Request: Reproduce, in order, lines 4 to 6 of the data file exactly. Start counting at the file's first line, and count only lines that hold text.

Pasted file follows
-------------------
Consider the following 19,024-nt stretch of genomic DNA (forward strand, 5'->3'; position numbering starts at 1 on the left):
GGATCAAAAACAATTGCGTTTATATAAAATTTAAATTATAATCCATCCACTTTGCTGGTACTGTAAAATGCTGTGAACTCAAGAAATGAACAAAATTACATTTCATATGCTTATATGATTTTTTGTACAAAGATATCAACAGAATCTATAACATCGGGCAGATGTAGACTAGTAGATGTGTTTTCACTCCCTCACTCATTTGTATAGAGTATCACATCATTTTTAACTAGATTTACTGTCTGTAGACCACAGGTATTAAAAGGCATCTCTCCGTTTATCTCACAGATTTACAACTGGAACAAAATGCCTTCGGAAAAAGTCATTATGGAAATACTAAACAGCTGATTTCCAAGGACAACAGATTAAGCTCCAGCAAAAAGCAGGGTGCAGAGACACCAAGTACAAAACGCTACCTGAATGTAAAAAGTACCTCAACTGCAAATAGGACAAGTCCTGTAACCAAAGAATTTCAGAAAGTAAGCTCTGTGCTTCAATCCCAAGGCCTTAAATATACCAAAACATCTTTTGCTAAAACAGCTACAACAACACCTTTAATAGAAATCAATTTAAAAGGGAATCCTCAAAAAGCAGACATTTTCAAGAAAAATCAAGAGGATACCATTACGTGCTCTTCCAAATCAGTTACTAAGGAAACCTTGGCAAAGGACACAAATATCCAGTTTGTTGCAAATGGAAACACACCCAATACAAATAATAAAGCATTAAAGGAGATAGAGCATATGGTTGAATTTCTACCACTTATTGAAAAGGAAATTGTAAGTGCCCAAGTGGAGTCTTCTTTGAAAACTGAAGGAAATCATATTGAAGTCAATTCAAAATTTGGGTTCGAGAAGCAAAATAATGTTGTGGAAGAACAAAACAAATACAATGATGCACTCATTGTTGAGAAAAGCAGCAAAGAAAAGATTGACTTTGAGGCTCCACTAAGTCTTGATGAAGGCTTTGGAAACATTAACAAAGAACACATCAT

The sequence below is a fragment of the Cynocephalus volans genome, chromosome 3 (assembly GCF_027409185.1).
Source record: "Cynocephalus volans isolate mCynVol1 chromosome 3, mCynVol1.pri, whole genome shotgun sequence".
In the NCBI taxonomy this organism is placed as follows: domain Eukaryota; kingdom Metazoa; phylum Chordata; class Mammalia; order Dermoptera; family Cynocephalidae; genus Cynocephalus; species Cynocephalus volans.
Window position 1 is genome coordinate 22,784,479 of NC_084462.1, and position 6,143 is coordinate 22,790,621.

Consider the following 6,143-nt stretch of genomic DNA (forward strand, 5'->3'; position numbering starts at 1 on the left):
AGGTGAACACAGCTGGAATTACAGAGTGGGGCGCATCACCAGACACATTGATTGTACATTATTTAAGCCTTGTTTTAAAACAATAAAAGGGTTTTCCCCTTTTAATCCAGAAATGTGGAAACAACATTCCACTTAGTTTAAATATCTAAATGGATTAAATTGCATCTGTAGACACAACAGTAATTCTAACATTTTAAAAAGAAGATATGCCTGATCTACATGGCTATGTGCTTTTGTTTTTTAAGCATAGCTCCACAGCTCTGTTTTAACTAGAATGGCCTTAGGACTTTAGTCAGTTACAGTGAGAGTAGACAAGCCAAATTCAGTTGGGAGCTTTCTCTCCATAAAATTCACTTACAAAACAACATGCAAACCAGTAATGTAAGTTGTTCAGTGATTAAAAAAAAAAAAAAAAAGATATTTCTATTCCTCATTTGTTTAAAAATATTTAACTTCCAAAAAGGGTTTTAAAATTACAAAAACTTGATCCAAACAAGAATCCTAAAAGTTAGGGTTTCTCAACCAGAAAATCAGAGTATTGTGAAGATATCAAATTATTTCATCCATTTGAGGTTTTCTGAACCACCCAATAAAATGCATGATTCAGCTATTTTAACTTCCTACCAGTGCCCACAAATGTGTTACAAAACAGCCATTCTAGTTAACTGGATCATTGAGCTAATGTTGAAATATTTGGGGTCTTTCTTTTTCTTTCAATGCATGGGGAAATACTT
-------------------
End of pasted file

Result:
Source record: "Cynocephalus volans isolate mCynVol1 chromosome 3, mCynVol1.pri, whole genome shotgun sequence".
In the NCBI taxonomy this organism is placed as follows: domain Eukaryota; kingdom Metazoa; phylum Chordata; class Mammalia; order Dermoptera; family Cynocephalidae; genus Cynocephalus; species Cynocephalus volans.
Window position 1 is genome coordinate 22,784,479 of NC_084462.1, and position 6,143 is coordinate 22,790,621.